7. Repeat

I started by finding/download scripts that did something and then read through them to see how things were done. The Scripting Guy is invaluable for windows. I would also sift through the Scripting Guide on technet. it has tons of articles on writing scripts, documenting, a bazillion examples of how to do things on windows (config printers, list all accounts in AD etc.) how to write to the system log etc.


Depends on what you need to script for. I disagree with some of the assertions put forth by previous posters.

Batch is AWESOME. It's simple and MOST scripts I've had a need to write can be done with shorter code than most other scripting languages. It also has an advantage in that, with a few differences, it can be used on virtually every Microsoft operating system. It's also great because you can use just about any command line utility in your scripts so while the built in functions CAN be somewhat limiting at times, odds are, someone has a command line tool to do what you need and if you know batch scripting, you can incorporate it easily, giving you REALLY powerful stuff.

PowerShell is POWERFUL. But it's still fairly new. And while it's potentially VERY useful, it's newness means it's not necessarily something you can walk in and start using at any given client/situation.

VBScript is great and has many great features. It also adds to your skillset because VB script is similar to ASP which is similar to VBA which is similar to VB6, so in the end, if you know one of those languages, you can quickly figure out the others (in most cases).

Other scripting languages such as Perl, KiXtart, and so on have their places, but usually require additional tools/files installed. I'm a big fan of learning to do things with what comes STANDARD with the OS, so you don't get yourself stuck saying "I don't know how to do this" when you need to do something but installing something isn't an option.

As for resources, several have been mentioned and I can't complain about any of them... but I'm surprised and even disappointed two sites hasn't been mentioned - for general scripting tutorials and overviews, see www.robvanderwoude.com and for a comprehensive command line reference (especially for batch, but also for PowerShell and a few other useful things), see www.ss64.com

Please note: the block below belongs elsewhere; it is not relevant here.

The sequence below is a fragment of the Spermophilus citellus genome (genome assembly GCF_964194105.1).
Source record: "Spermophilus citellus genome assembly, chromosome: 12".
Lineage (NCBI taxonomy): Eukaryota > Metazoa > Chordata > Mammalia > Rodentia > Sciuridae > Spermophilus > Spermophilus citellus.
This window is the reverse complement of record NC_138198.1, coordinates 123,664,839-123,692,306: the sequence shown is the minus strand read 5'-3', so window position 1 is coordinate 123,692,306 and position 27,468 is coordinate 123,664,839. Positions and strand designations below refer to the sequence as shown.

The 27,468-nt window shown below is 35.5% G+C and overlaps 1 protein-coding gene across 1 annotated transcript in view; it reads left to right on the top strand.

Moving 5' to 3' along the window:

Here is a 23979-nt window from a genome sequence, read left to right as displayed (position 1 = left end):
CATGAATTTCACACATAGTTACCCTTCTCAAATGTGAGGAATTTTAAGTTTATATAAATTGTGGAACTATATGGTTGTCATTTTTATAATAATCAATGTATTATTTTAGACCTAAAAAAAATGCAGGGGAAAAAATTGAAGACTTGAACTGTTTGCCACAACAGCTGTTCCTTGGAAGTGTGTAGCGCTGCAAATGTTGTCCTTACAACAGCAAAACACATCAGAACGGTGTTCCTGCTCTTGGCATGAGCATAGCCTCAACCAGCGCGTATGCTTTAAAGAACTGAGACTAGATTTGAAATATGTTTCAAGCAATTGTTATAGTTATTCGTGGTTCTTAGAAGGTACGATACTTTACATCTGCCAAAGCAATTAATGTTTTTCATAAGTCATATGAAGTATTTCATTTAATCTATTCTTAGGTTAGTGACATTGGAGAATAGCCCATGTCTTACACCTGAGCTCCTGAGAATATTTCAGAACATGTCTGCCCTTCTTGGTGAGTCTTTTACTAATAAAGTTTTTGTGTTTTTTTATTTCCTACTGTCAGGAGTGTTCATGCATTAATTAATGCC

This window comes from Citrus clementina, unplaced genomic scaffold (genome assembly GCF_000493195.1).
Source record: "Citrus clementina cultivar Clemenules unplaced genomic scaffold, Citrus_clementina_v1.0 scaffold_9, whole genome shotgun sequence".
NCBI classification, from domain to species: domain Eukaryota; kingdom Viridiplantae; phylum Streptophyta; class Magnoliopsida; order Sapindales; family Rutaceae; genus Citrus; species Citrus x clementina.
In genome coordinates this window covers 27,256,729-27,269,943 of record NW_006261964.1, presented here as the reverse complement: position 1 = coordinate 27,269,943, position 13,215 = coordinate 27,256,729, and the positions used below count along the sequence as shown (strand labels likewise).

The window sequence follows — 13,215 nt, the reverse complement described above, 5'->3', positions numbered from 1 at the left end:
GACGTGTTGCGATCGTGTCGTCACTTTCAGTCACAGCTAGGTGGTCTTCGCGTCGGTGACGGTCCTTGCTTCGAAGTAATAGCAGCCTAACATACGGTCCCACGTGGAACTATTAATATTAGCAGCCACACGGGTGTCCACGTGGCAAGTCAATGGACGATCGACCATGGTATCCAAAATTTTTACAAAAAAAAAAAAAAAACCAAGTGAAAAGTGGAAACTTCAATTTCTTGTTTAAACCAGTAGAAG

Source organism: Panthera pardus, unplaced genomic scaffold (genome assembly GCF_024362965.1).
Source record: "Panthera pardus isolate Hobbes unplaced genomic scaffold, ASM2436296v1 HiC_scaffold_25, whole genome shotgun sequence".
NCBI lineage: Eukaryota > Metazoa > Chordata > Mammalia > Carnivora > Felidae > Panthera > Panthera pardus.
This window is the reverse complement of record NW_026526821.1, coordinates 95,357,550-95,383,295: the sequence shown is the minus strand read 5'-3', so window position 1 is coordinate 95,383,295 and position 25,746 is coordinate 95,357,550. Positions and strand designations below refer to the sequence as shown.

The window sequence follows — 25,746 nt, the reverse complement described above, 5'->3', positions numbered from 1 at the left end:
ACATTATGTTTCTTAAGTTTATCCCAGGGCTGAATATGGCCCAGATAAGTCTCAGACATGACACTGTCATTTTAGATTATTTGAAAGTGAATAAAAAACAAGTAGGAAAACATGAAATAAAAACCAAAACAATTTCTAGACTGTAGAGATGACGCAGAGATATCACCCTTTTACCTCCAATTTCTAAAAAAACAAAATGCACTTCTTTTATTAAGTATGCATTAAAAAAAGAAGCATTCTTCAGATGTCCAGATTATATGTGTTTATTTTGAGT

• +1 in general but especially for "I'm a big fan of learning to do things with what comes STANDARD with the OS, so you don't get yourself stuck saying "I don't know how to do this" when you need to do something but installing something isn't an option." – Maximus Minimus Mar 4 '10 at 10:27

I would start with a mixture of VBScript and PowerShell, both of which can be learned from "The Scripting Guys."

I'd recommend the following resources:

http://blogs.technet.com/heyscriptingguy/ http://technet.microsoft.com/en-us/scriptcenter/default.aspx


PowerShell should be a prerequisite nowadays as a Windows SysAdmin. Make sure you get good practice with it.

Use it primarily with Exchange and Active Directory. After that you wont be just better at scripting, but you will also have significantly better skills to work with Exchange and Active Directory.

This will make you a better Windows SysAdmin and more valuable as an employee.


Any scripting language, since you use Windows, I'd say Powershell is at least relevant.

Then, there are all of the other scripting languages which you can take your pick of such as Perl, Ruby, Python, and many others..


AutoIt is the easiest, fastest way to learn scripting IMO comes with it's own CLI and has a really easy to use function reference that can handle ANYTHING you need to do in windows programatically.


  • That's a massive overstatement! Programatically you can do a LOT more than can be achieved through any kind of scripting. – John Gardeniers Mar 4 '10 at 2:49
  • By programatically I simply meant anything you need to automate in windows (automate = programatically) Sorry for the confusion! – I.T. Support Mar 4 '10 at 17:50

Not the answer you're looking for? Browse other questions tagged or ask your own question.